Inflammatory Bowel Diseases

Skip Navigation LinksHome > January 2007 - Volume 13 - Issue 1 > Natural history of bone metabolism and bone mineral density...
Inflammatory Bowel Diseases:
doi: 10.1002/ibd.20006
Original Clinical Articles

Natural history of bone metabolism and bone mineral density in children with inflammatory bowel disease

Sylvester, Francisco A.1,*; Wyzga, Nancy1; Hyams, Jeffrey S.1; Davis, Patricia M.1; Lerer, Trudy1; Vance, Katherine1; Hawker, Gillian2; Griffiths, Anne M.3

Collapse Box


Background:: In children with inflammatory bowel disease (IBD) it is not known whether reductions in bone mineral density (BMD) are a consequence of bone turnover alterations and if BMD improves with treatment.

Methods:: In a cohort of children with IBD, we prospectively measured indicators of bone remodeling, body mass index (BMI), disease activity, intact parathyroid hormone, serum IL‐6, and insulin‐like growth factor‐I at diagnosis and then every 6 months for 2 years. BMD was determined annually using dual x‐ray absorptiometry (DXA). BMD Z‐scores were calculated using height/age. Baseline measurements and calcium intake were compared with a group of age‐ and sex‐matched healthy children.

Results:: We observed that at diagnosis total body BMD Z‐score (mean ± SD) was −0.78 ± 1.02 for Crohn's disease (CD, n = 58), −0.46 ± 1.14 for ulcerative colitis (UC, n = 18), and −0.17 ± 0.95 for control (CL, n = 49) (P < 0.01, CD versus CL). In CD, a BMD Z‐score <−1.0 was associated with lower BMI and higher serum IL‐6. Patients with CD and UC had low bone turnover. Activation of bone formation paralleled clinical improvement, but BMC gain was less than expected over the 2‐year study period, especially in CD. Prednisone use did not correlate with low BMD.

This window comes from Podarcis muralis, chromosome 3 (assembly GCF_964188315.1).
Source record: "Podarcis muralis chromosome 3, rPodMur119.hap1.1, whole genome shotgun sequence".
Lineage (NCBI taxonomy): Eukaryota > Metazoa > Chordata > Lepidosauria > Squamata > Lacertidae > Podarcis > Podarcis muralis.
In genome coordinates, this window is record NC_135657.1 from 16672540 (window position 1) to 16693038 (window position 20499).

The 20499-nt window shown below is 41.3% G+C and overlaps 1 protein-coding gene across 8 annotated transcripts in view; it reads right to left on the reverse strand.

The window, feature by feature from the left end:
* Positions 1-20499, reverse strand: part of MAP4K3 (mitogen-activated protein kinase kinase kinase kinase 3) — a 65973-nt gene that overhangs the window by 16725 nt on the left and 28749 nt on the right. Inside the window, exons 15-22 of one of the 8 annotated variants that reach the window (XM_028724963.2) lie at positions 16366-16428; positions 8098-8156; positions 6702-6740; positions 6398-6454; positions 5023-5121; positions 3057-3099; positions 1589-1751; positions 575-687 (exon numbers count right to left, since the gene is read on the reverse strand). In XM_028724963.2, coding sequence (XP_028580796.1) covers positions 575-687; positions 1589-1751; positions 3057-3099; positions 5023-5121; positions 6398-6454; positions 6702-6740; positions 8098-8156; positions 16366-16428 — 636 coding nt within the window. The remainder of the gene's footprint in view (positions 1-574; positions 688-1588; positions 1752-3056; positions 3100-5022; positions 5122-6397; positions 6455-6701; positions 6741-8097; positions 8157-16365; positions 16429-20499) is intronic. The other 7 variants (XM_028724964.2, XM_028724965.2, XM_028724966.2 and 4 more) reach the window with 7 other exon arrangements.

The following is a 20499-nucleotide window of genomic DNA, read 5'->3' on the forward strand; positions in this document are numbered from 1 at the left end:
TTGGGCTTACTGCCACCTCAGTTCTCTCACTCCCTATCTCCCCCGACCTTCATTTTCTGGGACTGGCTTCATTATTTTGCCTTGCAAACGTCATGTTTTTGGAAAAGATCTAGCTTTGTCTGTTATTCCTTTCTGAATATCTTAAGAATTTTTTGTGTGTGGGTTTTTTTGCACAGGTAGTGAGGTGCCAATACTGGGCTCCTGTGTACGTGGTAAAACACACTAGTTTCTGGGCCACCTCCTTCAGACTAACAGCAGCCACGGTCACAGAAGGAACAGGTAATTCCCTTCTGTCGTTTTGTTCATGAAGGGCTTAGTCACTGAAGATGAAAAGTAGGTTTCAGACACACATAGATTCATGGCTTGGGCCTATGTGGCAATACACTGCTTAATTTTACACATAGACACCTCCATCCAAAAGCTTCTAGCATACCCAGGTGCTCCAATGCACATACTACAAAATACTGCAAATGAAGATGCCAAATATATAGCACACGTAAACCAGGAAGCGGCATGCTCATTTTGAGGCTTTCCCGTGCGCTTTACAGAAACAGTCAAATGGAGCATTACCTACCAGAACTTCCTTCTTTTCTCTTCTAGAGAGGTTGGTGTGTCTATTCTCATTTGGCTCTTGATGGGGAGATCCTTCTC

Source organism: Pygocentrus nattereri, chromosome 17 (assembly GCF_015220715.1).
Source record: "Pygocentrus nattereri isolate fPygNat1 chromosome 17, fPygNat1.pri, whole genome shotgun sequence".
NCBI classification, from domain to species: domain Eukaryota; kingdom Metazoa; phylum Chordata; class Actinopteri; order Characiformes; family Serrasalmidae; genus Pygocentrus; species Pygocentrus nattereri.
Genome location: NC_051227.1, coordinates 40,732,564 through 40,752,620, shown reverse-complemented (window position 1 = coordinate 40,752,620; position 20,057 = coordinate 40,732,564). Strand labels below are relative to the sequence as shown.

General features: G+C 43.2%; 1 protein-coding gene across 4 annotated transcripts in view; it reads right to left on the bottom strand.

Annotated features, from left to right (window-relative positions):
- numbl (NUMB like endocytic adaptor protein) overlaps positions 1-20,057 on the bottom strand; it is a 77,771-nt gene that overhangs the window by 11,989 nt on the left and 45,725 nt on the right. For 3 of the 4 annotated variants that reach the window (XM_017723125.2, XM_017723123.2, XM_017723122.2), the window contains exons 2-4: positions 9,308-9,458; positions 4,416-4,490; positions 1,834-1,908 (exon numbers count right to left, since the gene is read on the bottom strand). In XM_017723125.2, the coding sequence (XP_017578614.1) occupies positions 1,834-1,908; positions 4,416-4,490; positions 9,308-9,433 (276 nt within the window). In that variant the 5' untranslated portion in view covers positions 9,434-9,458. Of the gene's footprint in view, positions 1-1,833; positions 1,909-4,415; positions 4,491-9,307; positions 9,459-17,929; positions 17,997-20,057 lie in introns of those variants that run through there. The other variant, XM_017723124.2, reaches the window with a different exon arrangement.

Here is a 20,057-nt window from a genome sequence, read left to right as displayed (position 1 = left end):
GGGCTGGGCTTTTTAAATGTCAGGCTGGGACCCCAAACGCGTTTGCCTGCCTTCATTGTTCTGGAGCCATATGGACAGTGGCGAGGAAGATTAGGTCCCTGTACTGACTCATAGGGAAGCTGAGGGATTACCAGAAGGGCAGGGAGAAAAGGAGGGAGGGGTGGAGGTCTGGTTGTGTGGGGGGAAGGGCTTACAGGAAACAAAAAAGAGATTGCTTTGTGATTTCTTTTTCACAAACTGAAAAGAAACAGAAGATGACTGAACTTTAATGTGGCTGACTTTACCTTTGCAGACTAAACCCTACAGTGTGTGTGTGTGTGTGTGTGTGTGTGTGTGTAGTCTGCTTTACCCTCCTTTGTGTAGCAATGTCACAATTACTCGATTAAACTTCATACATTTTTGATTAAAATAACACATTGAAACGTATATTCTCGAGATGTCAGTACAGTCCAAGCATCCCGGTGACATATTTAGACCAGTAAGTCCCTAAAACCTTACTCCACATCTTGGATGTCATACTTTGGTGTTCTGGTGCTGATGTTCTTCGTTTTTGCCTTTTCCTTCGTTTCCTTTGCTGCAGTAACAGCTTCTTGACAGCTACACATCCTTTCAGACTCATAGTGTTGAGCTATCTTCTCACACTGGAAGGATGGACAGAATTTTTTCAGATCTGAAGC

Conclusions:: Decreased bone turnover occurs in children newly diagnosed with IBD. Although indicators of osteoblast activity increase with clinical improvement, bone mineral accrual does not accelerate. Children with low BMI may be considered for BMD screening, since they are at risk for low bone mass.

© Crohn's & Colitis Foundation of America, Inc.

You currently do not have access to this article.

You may need to:

Note: If your society membership provides for full-access to this article, you may need to login on your society’s web site first.


Article Tools


Article Level Metrics

Search for Similar Articles
You may search for similar articles that contain these same keywords or you may modify the keyword list to augment your search.